That poly conference in Israel managed to happen, despite religious threats
The polyamory conference for psychology professionals in Israel, which was under fire from religious demonstrators (previous post), happened yesterday on schedule as reported in Haaretz, even though Bar-Ilan University administrators partially caved by limiting who was allowed to attend. And, we learn more about who orchestrated the opposition.
Scene at Bar-Ilan University in Ramat Gan
Religiously-oriented Israeli University Holds Confab on Polyamory Despite Uproar
Orthodox groups demonstrate against 'academic-therapeutic' conference at Bar-Ilan University, claiming the phenomenon encourages adultery
By Shira Kadari-Ovadia
A university in central Israel is holding a conference Tuesday on the treatment of polyamory, a phenomenon in which people engage in intimate, consensual relations with more than one partner or have a desire for such relationships.
The conference is taking place at Bar-Ilan University in Ramat Gan despite the fact that there were protests last week by religious groups, claiming that holding it constitutes encouragement of adultery.
The conference, being held as part of a training program in the university's department of social work for treating sexual problems, had been fully booked in advance registration. Scheduled speakers include academics, psychologists and sexual therapists.
Opposition to the event at Bar-Ilan – Israel’s only religiously-oriented university – was led on social media by the Liba Center, a conservative Orthodox group that in the past organized protests against women serving in the army and equal rights for members of the LGBT community.
Leading up to the conference, members of the group demonstrated outside the homes of senior Bar-Ilan administrative officials.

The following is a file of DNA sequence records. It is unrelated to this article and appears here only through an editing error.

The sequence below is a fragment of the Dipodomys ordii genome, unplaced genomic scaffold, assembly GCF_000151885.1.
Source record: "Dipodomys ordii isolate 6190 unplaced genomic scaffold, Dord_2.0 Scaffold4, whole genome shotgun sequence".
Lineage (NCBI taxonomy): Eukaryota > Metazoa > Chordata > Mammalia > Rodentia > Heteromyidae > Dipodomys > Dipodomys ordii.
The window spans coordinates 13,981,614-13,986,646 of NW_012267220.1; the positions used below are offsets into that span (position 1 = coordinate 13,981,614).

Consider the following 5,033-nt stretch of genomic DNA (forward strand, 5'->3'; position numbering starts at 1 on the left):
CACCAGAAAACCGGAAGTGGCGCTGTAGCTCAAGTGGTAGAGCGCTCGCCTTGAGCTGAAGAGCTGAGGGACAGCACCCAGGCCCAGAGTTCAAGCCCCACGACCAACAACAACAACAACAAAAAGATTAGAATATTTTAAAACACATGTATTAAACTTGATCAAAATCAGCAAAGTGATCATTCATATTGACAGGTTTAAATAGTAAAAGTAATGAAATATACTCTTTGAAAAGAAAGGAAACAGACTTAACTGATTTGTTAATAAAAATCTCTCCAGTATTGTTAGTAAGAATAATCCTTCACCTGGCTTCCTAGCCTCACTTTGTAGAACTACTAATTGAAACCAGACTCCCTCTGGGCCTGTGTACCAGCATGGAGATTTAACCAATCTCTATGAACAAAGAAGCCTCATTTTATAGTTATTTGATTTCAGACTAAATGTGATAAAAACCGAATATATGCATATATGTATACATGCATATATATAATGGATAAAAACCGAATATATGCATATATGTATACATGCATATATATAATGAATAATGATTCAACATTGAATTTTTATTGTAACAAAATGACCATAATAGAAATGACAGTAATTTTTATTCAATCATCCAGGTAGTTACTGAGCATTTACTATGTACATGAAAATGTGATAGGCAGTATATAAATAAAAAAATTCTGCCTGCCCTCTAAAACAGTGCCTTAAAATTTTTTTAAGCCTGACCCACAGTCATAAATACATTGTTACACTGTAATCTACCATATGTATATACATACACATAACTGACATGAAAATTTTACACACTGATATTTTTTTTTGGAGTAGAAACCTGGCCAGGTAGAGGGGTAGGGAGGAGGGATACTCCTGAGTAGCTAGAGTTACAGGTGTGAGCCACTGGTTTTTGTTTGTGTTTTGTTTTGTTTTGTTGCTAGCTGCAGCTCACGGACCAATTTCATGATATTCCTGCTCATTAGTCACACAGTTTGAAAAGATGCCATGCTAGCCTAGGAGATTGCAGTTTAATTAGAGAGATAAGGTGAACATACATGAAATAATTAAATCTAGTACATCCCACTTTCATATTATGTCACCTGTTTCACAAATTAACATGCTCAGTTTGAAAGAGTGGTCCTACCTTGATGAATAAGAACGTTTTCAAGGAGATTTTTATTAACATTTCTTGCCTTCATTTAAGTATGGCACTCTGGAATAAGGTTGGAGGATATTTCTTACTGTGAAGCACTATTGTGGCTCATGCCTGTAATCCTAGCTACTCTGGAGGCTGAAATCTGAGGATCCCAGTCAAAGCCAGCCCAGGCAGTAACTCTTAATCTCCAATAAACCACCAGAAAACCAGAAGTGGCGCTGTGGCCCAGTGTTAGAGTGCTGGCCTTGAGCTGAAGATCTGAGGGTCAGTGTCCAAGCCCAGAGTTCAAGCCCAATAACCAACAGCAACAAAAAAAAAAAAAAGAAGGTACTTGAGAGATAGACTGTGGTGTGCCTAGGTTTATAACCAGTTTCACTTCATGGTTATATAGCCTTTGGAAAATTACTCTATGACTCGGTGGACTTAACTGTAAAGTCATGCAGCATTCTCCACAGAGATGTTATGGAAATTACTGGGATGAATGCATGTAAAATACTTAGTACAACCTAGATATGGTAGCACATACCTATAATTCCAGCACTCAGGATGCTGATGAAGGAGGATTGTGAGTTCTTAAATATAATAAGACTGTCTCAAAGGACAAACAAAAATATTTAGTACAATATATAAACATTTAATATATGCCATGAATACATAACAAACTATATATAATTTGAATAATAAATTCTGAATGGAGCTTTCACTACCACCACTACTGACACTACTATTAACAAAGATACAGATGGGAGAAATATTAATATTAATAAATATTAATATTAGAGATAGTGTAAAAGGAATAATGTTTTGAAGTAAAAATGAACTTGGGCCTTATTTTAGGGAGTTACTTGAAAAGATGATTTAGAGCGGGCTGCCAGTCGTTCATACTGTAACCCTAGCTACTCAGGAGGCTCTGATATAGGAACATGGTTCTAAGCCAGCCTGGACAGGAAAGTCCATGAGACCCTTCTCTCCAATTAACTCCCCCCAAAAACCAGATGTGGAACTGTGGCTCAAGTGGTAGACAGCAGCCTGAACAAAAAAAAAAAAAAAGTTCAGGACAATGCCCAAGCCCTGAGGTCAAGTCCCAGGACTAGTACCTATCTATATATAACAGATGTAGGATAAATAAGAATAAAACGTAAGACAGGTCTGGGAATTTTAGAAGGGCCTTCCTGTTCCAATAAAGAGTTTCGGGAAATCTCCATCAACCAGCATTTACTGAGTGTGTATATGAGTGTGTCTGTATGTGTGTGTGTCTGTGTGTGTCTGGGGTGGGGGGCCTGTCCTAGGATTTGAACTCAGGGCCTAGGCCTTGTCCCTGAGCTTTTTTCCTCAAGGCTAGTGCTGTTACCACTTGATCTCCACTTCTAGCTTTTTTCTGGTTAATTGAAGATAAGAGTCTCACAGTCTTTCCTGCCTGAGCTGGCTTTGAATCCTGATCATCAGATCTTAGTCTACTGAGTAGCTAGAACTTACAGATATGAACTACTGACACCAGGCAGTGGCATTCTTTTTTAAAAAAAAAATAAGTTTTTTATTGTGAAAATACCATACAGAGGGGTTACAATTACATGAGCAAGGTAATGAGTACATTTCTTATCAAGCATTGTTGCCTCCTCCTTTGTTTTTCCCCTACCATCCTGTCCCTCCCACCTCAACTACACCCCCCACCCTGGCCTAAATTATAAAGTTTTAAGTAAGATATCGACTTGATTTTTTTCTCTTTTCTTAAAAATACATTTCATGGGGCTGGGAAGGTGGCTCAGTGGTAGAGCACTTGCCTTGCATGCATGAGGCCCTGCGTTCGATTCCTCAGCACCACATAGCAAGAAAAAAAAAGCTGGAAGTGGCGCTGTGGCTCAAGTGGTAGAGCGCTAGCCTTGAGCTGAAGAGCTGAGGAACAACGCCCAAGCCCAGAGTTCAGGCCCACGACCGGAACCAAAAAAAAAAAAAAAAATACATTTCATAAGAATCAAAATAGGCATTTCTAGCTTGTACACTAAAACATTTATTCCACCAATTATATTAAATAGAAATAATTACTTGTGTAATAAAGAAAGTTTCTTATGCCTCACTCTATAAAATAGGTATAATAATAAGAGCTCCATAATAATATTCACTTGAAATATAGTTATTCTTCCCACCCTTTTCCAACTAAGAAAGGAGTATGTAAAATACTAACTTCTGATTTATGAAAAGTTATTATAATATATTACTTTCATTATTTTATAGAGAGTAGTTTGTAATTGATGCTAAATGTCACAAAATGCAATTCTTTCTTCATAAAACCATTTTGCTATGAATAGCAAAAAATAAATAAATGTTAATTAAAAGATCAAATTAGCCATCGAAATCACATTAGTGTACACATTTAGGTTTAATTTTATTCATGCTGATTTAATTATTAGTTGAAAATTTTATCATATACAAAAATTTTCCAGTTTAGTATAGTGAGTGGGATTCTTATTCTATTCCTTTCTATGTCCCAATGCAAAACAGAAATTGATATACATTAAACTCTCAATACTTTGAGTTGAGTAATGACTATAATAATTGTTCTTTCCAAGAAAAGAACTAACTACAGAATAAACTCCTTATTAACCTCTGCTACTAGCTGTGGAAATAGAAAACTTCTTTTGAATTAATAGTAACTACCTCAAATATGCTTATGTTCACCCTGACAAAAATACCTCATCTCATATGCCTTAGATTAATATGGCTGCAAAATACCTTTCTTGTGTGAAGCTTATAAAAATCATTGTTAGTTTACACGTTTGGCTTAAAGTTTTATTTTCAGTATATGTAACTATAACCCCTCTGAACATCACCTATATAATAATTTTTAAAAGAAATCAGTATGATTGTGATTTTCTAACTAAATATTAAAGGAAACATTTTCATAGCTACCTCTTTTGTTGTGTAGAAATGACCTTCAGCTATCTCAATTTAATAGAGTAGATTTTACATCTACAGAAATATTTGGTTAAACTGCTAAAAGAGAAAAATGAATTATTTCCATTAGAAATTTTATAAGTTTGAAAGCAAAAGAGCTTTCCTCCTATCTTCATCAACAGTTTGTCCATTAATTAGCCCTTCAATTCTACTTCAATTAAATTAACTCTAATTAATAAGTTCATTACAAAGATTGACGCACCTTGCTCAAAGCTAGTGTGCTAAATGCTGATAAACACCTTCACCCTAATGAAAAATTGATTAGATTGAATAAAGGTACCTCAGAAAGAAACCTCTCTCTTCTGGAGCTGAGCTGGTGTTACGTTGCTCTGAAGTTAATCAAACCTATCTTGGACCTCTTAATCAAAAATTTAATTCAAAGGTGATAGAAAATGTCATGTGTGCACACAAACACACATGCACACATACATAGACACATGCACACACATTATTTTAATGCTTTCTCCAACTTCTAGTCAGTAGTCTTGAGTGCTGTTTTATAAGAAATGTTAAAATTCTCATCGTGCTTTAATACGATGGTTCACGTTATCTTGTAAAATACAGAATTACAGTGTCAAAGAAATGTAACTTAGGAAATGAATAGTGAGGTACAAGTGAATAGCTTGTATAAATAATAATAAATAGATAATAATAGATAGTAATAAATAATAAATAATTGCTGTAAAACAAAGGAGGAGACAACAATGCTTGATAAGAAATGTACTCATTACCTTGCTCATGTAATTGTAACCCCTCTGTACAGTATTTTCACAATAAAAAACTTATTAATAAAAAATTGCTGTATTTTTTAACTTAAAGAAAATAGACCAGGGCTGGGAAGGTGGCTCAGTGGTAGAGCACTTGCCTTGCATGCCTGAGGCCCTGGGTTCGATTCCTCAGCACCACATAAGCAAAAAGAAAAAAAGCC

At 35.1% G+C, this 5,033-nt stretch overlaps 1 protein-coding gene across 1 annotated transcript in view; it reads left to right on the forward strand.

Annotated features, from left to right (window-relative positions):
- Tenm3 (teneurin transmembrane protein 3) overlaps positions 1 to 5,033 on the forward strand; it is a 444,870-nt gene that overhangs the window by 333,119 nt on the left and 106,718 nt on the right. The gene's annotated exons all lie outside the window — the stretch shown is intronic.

In response to the protests, the administration issued a statement stressing its commitment to academic freedom, adding: “Unfortunately, the people from the Liba Center, which is identified with extremist positions, is spreading information that is selective and not current regarding the conference, which is academic-therapeutic in nature."
The statement insisted the conference is geared "exclusively to professionals who are social workers and therapists" and that the university supports faculty members interested in holding business-like deliberations based on knowledge and research.
"By its nature, academia frequently deals with controversial social issues,” the statement concluded.
The original (February 5, 2019. Registration wall).
The article comes with promos for four previous polyamory stories in Haaretz, a prominent voice for secularism:
– Who's afraid of polyamory? (Feb. 3, 2019)
– I know my boyfriend's wife. We go out for coffee together." (May 27, 2017)
– Is an open marriage the secret to keeping love alive? (July 26, 2015)
– Polyamory: A product of deprivation or a cure for a monogamous rut? (March 26, 2016)
Also, in the Daily Sabah, a Turkish pro-government paper:
Uproar fails to stop polyamory event at religious Israeli university
...Over the past week, religious groups have been doing their best to have the seminar nixed.
A Facebook group against the event called "adultery at Bar-Ilan!" bears a logo of one of the Ten Commandments: "You shall not commit adultery."
Bar-Ilan University attracts many religious Jewish students and lecturers, and requires students to include Jewish studies in their degrees.
...Demonstrators believe the concept clashes with Jewish values. One of the protests was organized at an interchange outside the university at the time as the seminar.
An online petition to stop the seminar garnered more than 2,700 signatures. It states: "If you too think that this is a conference which is not moral and not academic, join us in our activities to cancel the adultery conference."
...Responding to a request for comment, Bar-Ilan said the conference is a professional one and "is not intended to encourage polyamory."
"Polyamory has become a more prevalent social issue and, as such, is of great interest to the sex therapist professional community in Israel," it said in a statement.
The whole article (Feb. 5, 2019).